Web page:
Wednesday, September 11, 2013

Arcana Lace, a show from Wild Cherryz Burlesque

A little over a month ago I was picked (har, har) to see Wild Cherryz Burlesque perform their show "Arcana Lace" at the Cutting Room on 32nd Street in Manhattan. The show follows the story of a young woman who has a drunk, abusive husband. She gets her fortune told by a kind magician and then, with the help of the magician and her mother, she realizes she's really hot and lives happily ever after. There was also some lovely singing between sets. At least, that's what I figured when I saw the show. Here's what I should've seen:

“Arcana Lace,” created by Elizabeth DeGennaro and choreographed by Dylan Smith, infuses the themes and music from the 1930’s Carnival, combining a live burlesque dance performance with a heartfelt theatrical storyline. The 45-minute show, inspired by DeGennaro’s showgirl role on “Boardwalk Empire,” tells the story of a lone, lost girl, titled “The Fool”, seeking guidance of a fortune-teller, who reveals her fate through a series of tarot card readings and her journey to changing her future.

Here's the trailer for the show:

I paid attention, I really did, but I was pretty lost myself. The narrative needs some work, and I was told the Wild Cherryz would really be reworking it for when the show returned in September. What's most difficult is it's hard to tell, in a story about burlesque told through burlesque, where narrative ends and performance begins. The nice virgin is introduced with a striptease to her drawers, making her character's development a little confusing. Is she still nice if she's naked?

And with the exception of the singer's gown, there weren't nearly enough sparkles! I wanted bigger, shinier costumes that really did evoke the 1930s, plus bigger performances. The ladies danced but I saw them playing very rigid roles, not playing off of a persona. Even when a burlesque performer like the Maine Attraction is inhabiting a character, there's still a persona that comes through. I wanted something to distinguish one scene from the next; if everyone is taking off a bra top to flash sparkly pasties in almost the exact same way, then it comes harder to know what it is I'm seeing. I wanted more tease--slow reveal, interaction with the audience, varied facial expressions--to go with the strip.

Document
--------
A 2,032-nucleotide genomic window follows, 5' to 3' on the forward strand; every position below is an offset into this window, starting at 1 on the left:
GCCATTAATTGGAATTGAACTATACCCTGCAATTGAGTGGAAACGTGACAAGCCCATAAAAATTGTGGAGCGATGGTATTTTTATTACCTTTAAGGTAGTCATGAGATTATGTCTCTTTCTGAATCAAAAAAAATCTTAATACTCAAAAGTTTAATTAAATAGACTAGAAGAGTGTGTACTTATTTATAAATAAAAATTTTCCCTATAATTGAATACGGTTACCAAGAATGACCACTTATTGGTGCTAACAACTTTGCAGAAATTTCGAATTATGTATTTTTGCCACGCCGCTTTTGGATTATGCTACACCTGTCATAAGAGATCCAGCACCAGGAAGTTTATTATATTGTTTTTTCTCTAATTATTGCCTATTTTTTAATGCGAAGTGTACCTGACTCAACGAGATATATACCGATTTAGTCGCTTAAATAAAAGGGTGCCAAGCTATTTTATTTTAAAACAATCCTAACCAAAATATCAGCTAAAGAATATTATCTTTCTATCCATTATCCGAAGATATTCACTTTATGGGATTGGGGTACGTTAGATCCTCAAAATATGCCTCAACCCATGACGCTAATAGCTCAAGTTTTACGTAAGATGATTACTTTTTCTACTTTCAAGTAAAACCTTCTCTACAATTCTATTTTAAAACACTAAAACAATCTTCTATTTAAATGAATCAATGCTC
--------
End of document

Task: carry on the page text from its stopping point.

More than anything, I wanted to ladies to loosen up. There should be an element of fun! The Wild Cherryz were very serious about their jazz/modern dance moves but the definition of burlesque is as a performance that makes fun of something seemingly serious. It seems they focused on choreography rather than performance in a broader sense. The neo-burlesque scene is full of performers with formal dance training, but they also know that you can't just rely on that because we're there for something a little more raw, for the most part. To be frank, it would've been nice to see more ass shaking and fewer pirouettes. For God's sake, ladies, let's have a little fun with the sex!

It's damn hard to get in front of an audience period, even with your clothes on. I respect these ladies. But there are many elements that need to be tied together and I wonder if it wouldn't be better to whittle the show down so they (and the audience) can focus on just a few things?

Has anyone seen Arcana Lace? What did you think?

Bonus: a burlesque performance from the 1930s:

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